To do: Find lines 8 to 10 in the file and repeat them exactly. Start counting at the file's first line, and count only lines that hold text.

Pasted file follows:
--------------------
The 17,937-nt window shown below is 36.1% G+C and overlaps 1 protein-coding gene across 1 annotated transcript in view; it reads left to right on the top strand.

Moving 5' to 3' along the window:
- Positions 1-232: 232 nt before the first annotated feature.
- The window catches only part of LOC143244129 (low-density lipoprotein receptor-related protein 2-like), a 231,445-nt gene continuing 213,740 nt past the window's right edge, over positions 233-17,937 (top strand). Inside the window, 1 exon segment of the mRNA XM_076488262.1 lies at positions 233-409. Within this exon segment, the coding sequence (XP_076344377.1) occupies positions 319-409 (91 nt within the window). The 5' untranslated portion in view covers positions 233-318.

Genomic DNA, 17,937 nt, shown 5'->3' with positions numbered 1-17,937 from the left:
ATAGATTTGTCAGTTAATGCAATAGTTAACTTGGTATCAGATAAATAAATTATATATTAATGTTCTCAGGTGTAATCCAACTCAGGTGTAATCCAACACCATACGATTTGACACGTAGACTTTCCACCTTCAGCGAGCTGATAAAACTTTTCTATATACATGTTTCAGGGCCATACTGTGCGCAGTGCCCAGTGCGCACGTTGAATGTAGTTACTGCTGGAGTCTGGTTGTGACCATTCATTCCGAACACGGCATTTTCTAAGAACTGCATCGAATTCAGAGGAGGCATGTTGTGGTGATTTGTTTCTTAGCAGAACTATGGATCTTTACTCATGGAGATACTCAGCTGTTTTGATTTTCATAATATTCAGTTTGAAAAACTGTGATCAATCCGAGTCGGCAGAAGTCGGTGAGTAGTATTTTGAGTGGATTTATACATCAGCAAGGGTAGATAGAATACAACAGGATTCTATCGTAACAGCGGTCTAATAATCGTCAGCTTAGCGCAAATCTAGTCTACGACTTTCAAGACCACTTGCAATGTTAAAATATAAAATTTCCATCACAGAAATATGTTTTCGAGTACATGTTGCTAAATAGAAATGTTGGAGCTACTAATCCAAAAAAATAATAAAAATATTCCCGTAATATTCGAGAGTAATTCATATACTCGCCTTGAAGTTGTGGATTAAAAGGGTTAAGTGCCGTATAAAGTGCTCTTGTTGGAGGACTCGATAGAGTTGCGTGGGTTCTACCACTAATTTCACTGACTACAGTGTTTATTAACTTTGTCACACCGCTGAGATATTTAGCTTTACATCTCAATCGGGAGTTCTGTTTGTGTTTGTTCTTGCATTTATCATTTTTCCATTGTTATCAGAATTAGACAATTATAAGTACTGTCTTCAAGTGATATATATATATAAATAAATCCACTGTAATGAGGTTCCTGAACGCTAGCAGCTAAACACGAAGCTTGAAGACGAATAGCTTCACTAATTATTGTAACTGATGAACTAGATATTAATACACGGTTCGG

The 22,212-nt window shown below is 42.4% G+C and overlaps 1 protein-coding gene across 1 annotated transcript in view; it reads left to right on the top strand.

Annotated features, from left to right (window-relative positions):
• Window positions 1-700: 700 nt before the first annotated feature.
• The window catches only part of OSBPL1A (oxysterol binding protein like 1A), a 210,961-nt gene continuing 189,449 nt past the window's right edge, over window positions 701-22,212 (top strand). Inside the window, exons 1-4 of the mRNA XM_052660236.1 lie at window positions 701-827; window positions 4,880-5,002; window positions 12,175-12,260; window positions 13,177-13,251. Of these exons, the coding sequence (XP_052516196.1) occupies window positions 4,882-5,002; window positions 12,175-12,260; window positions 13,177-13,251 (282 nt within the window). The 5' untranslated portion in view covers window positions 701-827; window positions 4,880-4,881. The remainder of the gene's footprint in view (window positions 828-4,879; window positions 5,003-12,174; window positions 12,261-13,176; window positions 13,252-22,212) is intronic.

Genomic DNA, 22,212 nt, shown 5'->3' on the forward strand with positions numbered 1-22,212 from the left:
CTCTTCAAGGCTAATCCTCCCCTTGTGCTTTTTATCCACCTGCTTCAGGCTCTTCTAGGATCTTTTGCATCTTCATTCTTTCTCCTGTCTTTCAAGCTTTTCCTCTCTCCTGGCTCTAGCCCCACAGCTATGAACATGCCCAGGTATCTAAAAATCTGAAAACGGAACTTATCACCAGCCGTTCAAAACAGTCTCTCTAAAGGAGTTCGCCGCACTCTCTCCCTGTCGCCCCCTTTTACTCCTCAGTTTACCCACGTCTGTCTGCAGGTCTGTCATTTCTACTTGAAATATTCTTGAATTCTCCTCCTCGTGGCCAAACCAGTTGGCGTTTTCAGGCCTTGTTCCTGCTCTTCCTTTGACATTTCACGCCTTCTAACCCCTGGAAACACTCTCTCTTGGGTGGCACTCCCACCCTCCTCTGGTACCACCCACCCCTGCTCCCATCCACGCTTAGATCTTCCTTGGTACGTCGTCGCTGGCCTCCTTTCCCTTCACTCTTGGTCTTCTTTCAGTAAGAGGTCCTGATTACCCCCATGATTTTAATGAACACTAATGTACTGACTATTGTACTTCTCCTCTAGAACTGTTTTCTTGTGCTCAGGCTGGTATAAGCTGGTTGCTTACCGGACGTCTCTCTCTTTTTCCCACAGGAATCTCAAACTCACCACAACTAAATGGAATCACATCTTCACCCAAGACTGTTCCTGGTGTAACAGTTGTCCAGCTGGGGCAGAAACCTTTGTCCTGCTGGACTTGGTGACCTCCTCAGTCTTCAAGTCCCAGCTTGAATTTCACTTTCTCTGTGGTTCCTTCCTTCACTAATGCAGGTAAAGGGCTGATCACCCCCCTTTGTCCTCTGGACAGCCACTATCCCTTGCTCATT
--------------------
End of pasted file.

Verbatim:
Annotated features, from left to right (window-relative positions):
• Window positions 1-700: 700 nt before the first annotated feature.
• The window catches only part of OSBPL1A (oxysterol binding protein like 1A), a 210,961-nt gene continuing 189,449 nt past the window's right edge, over window positions 701-22,212 (top strand). Inside the window, exons 1-4 of the mRNA XM_052660236.1 lie at window positions 701-827; window positions 4,880-5,002; window positions 12,175-12,260; window positions 13,177-13,251. Of these exons, the coding sequence (XP_052516196.1) occupies window positions 4,882-5,002; window positions 12,175-12,260; window positions 13,177-13,251 (282 nt within the window). The 5' untranslated portion in view covers window positions 701-827; window positions 4,880-4,881. The remainder of the gene's footprint in view (window positions 828-4,879; window positions 5,003-12,174; window positions 12,261-13,176; window positions 13,252-22,212) is intronic.